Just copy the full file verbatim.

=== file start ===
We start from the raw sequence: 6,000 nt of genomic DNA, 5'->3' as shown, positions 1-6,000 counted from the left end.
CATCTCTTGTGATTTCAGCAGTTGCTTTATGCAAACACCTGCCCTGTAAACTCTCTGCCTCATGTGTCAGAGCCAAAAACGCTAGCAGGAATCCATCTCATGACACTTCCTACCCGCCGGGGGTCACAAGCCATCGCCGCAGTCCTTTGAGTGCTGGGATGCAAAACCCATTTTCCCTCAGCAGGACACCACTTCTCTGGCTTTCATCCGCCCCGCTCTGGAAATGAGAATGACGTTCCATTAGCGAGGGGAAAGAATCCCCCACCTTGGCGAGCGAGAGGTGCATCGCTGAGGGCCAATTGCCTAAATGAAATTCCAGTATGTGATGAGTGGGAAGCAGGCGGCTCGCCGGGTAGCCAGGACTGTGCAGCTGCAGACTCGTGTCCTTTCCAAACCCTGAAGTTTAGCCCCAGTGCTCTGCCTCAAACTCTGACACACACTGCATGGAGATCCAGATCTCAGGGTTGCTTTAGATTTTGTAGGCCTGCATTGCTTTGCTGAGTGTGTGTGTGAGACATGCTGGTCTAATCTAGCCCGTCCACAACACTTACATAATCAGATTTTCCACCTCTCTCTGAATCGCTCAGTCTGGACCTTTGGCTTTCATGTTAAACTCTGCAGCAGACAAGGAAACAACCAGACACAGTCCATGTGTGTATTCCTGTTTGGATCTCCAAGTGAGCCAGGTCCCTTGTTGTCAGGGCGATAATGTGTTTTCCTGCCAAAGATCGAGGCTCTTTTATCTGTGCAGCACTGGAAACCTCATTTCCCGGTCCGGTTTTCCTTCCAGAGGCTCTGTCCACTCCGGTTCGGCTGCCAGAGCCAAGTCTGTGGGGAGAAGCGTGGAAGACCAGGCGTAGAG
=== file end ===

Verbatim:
We start from the raw sequence: 6,000 nt of genomic DNA, 5'->3' as shown, positions 1-6,000 counted from the left end.
CATCTCTTGTGATTTCAGCAGTTGCTTTATGCAAACACCTGCCCTGTAAACTCTCTGCCTCATGTGTCAGAGCCAAAAACGCTAGCAGGAATCCATCTCATGACACTTCCTACCCGCCGGGGGTCACAAGCCATCGCCGCAGTCCTTTGAGTGCTGGGATGCAAAACCCATTTTCCCTCAGCAGGACACCACTTCTCTGGCTTTCATCCGCCCCGCTCTGGAAATGAGAATGACGTTCCATTAGCGAGGGGAAAGAATCCCCCACCTTGGCGAGCGAGAGGTGCATCGCTGAGGGCCAATTGCCTAAATGAAATTCCAGTATGTGATGAGTGGGAAGCAGGCGGCTCGCCGGGTAGCCAGGACTGTGCAGCTGCAGACTCGTGTCCTTTCCAAACCCTGAAGTTTAGCCCCAGTGCTCTGCCTCAAACTCTGACACACACTGCATGGAGATCCAGATCTCAGGGTTGCTTTAGATTTTGTAGGCCTGCATTGCTTTGCTGAGTGTGTGTGTGAGACATGCTGGTCTAATCTAGCCCGTCCACAACACTTACATAATCAGATTTTCCACCTCTCTCTGAATCGCTCAGTCTGGACCTTTGGCTTTCATGTTAAACTCTGCAGCAGACAAGGAAACAACCAGACACAGTCCATGTGTGTATTCCTGTTTGGATCTCCAAGTGAGCCAGGTCCCTTGTTGTCAGGGCGATAATGTGTTTTCCTGCCAAAGATCGAGGCTCTTTTATCTGTGCAGCACTGGAAACCTCATTTCCCGGTCCGGTTTTCCTTCCAGAGGCTCTGTCCACTCCGGTTCGGCTGCCAGAGCCAAGTCTGTGGGGAGAAGCGTGGAAGACCAGGCGTAGAG